Rafael swallowed to clear his suddenly dry throat. “No, I do not resist. I will abide.” He had been trained as any noble’s son with the blade, but against two armored Knights he stood little chance. That, and his sword was in his room a few buildings away on the campus. The face of the Knight who had spoken grew a little sullen as he realized he wouldn’t get to run Rafael through but kept his blade raised. The second Knight sheathed his sword and pulled a bundle of chains and manacles from behind him. In quick order Rafael’s hands and feet were shackled and he was led from the room, rattling and clanking behind the Knight who held the chain.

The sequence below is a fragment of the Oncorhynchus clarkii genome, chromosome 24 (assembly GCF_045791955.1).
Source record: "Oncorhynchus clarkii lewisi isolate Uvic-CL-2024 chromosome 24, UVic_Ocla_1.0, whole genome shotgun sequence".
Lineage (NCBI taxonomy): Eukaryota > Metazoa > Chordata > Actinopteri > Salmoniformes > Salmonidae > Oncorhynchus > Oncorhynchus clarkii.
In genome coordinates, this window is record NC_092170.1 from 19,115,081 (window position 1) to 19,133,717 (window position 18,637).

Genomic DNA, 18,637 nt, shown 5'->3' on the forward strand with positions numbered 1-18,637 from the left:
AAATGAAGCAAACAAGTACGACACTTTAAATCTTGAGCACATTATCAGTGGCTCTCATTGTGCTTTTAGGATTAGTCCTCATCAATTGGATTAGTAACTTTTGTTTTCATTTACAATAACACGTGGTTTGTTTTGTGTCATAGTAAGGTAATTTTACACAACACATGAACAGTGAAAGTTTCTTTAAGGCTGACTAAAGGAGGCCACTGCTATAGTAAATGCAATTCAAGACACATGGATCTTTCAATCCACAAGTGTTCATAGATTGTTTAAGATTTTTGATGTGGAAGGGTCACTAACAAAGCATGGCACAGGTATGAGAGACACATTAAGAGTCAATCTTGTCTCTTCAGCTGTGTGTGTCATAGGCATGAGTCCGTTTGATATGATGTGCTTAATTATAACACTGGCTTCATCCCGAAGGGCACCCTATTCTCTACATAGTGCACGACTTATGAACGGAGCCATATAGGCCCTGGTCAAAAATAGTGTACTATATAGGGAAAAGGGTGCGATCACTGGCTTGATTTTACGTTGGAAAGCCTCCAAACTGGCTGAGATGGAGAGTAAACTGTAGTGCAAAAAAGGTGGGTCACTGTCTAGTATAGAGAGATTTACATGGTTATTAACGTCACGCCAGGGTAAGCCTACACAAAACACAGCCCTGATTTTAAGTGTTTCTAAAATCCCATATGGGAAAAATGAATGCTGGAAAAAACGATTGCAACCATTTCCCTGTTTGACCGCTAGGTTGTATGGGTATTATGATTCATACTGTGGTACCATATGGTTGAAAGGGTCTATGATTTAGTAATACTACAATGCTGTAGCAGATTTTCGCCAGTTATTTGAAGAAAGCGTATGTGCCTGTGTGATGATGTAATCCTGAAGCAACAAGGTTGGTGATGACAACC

Rafael tried to pay no attention to the faces that peered out at him as he was led through the halls and across campus. He tried to not hear the murmuring. He tried to walk upright and with dignity, but the Knight would occasionally tug harshly at the leash of chain, causing Rafael to stumble and shuffle. Hampered by the closely linked chain of the shackles around his legs, he had to hop-run in an unseemly gait to keep from falling. He was sure if he fell he would be dragged without a chance to rise.